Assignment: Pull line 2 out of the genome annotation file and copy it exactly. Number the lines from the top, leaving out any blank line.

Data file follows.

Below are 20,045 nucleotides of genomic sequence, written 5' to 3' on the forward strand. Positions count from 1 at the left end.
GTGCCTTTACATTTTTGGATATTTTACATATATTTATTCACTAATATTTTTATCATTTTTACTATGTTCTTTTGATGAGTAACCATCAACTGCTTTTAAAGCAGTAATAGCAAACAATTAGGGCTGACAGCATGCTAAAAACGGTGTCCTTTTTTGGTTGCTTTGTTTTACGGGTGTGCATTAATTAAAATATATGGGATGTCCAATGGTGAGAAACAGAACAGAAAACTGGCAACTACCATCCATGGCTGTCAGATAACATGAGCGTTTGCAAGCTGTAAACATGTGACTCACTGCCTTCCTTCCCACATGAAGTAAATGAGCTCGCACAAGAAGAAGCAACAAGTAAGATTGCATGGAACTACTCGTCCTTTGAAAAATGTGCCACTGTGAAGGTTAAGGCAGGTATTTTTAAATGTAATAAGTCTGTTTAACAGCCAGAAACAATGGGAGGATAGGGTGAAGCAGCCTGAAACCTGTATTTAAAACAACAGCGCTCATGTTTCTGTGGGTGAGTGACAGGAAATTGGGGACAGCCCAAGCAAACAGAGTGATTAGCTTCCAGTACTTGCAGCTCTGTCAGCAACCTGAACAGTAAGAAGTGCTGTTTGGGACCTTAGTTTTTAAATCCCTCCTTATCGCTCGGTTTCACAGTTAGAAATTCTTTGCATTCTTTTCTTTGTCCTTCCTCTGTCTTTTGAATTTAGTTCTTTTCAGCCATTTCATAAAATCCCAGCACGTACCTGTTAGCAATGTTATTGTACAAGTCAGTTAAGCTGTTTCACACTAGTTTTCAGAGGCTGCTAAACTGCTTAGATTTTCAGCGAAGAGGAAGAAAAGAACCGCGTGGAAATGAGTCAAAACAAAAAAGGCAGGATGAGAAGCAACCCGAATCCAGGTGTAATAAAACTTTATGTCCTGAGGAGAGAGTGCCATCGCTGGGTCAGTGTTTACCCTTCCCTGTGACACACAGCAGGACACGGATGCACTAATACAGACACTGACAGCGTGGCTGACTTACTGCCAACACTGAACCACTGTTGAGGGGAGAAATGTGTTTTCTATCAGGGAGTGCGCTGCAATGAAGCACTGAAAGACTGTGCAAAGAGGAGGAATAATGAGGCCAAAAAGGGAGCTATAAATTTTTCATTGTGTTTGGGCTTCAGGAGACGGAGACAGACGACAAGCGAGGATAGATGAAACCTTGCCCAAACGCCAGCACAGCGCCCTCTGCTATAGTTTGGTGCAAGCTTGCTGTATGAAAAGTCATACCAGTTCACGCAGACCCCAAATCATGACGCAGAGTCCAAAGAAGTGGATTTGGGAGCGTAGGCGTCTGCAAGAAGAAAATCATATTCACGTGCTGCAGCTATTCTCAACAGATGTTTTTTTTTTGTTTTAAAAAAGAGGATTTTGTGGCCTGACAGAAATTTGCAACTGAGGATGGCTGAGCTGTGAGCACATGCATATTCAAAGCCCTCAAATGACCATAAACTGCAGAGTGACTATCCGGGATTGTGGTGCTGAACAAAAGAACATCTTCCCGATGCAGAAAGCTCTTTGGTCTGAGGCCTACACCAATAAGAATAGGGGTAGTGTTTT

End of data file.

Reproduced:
GTGCCTTTACATTTTTGGATATTTTACATATATTTATTCACTAATATTTTTATCATTTTTACTATGTTCTTTTGATGAGTAACCATCAACTGCTTTTAAAGCAGTAATAGCAAACAATTAGGGCTGACAGCATGCTAAAAACGGTGTCCTTTTTTGGTTGCTTTGTTTTACGGGTGTGCATTAATTAAAATATATGGGATGTCCAATGGTGAGAAACAGAACAGAAAACTGGCAACTACCATCCATGGCTGTCAGATAACATGAGCGTTTGCAAGCTGTAAACATGTGACTCACTGCCTTCCTTCCCACATGAAGTAAATGAGCTCGCACAAGAAGAAGCAACAAGTAAGATTGCATGGAACTACTCGTCCTTTGAAAAATGTGCCACTGTGAAGGTTAAGGCAGGTATTTTTAAATGTAATAAGTCTGTTTAACAGCCAGAAACAATGGGAGGATAGGGTGAAGCAGCCTGAAACCTGTATTTAAAACAACAGCGCTCATGTTTCTGTGGGTGAGTGACAGGAAATTGGGGACAGCCCAAGCAAACAGAGTGATTAGCTTCCAGTACTTGCAGCTCTGTCAGCAACCTGAACAGTAAGAAGTGCTGTTTGGGACCTTAGTTTTTAAATCCCTCCTTATCGCTCGGTTTCACAGTTAGAAATTCTTTGCATTCTTTTCTTTGTCCTTCCTCTGTCTTTTGAATTTAGTTCTTTTCAGCCATTTCATAAAATCCCAGCACGTACCTGTTAGCAATGTTATTGTACAAGTCAGTTAAGCTGTTTCACACTAGTTTTCAGAGGCTGCTAAACTGCTTAGATTTTCAGCGAAGAGGAAGAAAAGAACCGCGTGGAAATGAGTCAAAACAAAAAAGGCAGGATGAGAAGCAACCCGAATCCAGGTGTAATAAAACTTTATGTCCTGAGGAGAGAGTGCCATCGCTGGGTCAGTGTTTACCCTTCCCTGTGACACACAGCAGGACACGGATGCACTAATACAGACACTGACAGCGTGGCTGACTTACTGCCAACACTGAACCACTGTTGAGGGGAGAAATGTGTTTTCTATCAGGGAGTGCGCTGCAATGAAGCACTGAAAGACTGTGCAAAGAGGAGGAATAATGAGGCCAAAAAGGGAGCTATAAATTTTTCATTGTGTTTGGGCTTCAGGAGACGGAGACAGACGACAAGCGAGGATAGATGAAACCTTGCCCAAACGCCAGCACAGCGCCCTCTGCTATAGTTTGGTGCAAGCTTGCTGTATGAAAAGTCATACCAGTTCACGCAGACCCCAAATCATGACGCAGAGTCCAAAGAAGTGGATTTGGGAGCGTAGGCGTCTGCAAGAAGAAAATCATATTCACGTGCTGCAGCTATTCTCAACAGATGTTTTTTTTTTGTTTTAAAAAAGAGGATTTTGTGGCCTGACAGAAATTTGCAACTGAGGATGGCTGAGCTGTGAGCACATGCATATTCAAAGCCCTCAAATGACCATAAACTGCAGAGTGACTATCCGGGATTGTGGTGCTGAACAAAAGAACATCTTCCCGATGCAGAAAGCTCTTTGGTCTGAGGCCTACACCAATAAGAATAGGGGTAGTGTTTT